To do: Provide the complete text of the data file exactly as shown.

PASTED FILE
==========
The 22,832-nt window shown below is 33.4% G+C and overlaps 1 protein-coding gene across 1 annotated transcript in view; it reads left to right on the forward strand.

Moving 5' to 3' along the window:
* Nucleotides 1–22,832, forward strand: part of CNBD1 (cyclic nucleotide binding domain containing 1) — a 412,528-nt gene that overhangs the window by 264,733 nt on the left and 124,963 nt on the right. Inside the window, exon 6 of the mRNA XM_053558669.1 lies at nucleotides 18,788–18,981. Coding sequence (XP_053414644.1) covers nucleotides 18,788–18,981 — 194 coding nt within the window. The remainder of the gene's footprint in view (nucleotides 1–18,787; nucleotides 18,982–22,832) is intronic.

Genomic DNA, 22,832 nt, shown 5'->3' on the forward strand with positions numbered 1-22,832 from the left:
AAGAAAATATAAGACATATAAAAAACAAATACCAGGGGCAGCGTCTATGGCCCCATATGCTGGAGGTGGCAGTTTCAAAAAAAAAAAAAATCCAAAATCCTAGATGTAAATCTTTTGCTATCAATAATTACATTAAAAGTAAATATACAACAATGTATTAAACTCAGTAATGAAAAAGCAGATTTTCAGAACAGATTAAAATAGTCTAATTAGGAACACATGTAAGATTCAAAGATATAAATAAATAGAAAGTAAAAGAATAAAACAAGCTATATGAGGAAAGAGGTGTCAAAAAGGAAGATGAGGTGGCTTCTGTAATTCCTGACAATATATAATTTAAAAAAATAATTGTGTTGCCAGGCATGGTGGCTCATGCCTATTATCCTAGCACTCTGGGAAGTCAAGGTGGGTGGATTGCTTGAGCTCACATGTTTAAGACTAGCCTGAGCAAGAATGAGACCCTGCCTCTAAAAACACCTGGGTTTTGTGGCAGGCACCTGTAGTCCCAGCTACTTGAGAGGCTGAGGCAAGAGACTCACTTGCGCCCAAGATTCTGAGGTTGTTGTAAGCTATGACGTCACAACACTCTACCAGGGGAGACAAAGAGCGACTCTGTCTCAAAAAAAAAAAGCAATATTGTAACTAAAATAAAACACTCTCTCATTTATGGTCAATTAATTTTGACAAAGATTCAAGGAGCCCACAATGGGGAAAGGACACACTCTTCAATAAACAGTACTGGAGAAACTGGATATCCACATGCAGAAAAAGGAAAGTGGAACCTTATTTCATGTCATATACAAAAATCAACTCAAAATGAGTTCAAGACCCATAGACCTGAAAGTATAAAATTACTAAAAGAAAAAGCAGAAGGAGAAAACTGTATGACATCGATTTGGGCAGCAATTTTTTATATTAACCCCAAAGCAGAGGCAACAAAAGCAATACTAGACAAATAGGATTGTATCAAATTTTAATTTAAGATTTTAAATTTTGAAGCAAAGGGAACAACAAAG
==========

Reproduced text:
The 22,832-nt window shown below is 33.4% G+C and overlaps 1 protein-coding gene across 1 annotated transcript in view; it reads left to right on the forward strand.

Moving 5' to 3' along the window:
* Nucleotides 1–22,832, forward strand: part of CNBD1 (cyclic nucleotide binding domain containing 1) — a 412,528-nt gene that overhangs the window by 264,733 nt on the left and 124,963 nt on the right. Inside the window, exon 6 of the mRNA XM_053558669.1 lies at nucleotides 18,788–18,981. Coding sequence (XP_053414644.1) covers nucleotides 18,788–18,981 — 194 coding nt within the window. The remainder of the gene's footprint in view (nucleotides 1–18,787; nucleotides 18,982–22,832) is intronic.

Genomic DNA, 22,832 nt, shown 5'->3' on the forward strand with positions numbered 1-22,832 from the left:
AAGAAAATATAAGACATATAAAAAACAAATACCAGGGGCAGCGTCTATGGCCCCATATGCTGGAGGTGGCAGTTTCAAAAAAAAAAAAAATCCAAAATCCTAGATGTAAATCTTTTGCTATCAATAATTACATTAAAAGTAAATATACAACAATGTATTAAACTCAGTAATGAAAAAGCAGATTTTCAGAACAGATTAAAATAGTCTAATTAGGAACACATGTAAGATTCAAAGATATAAATAAATAGAAAGTAAAAGAATAAAACAAGCTATATGAGGAAAGAGGTGTCAAAAAGGAAGATGAGGTGGCTTCTGTAATTCCTGACAATATATAATTTAAAAAAATAATTGTGTTGCCAGGCATGGTGGCTCATGCCTATTATCCTAGCACTCTGGGAAGTCAAGGTGGGTGGATTGCTTGAGCTCACATGTTTAAGACTAGCCTGAGCAAGAATGAGACCCTGCCTCTAAAAACACCTGGGTTTTGTGGCAGGCACCTGTAGTCCCAGCTACTTGAGAGGCTGAGGCAAGAGACTCACTTGCGCCCAAGATTCTGAGGTTGTTGTAAGCTATGACGTCACAACACTCTACCAGGGGAGACAAAGAGCGACTCTGTCTCAAAAAAAAAAAGCAATATTGTAACTAAAATAAAACACTCTCTCATTTATGGTCAATTAATTTTGACAAAGATTCAAGGAGCCCACAATGGGGAAAGGACACACTCTTCAATAAACAGTACTGGAGAAACTGGATATCCACATGCAGAAAAAGGAAAGTGGAACCTTATTTCATGTCATATACAAAAATCAACTCAAAATGAGTTCAAGACCCATAGACCTGAAAGTATAAAATTACTAAAAGAAAAAGCAGAAGGAGAAAACTGTATGACATCGATTTGGGCAGCAATTTTTTATATTAACCCCAAAGCAGAGGCAACAAAAGCAATACTAGACAAATAGGATTGTATCAAATTTTAATTTAAGATTTTAAATTTTGAAGCAAAGGGAACAACAAAG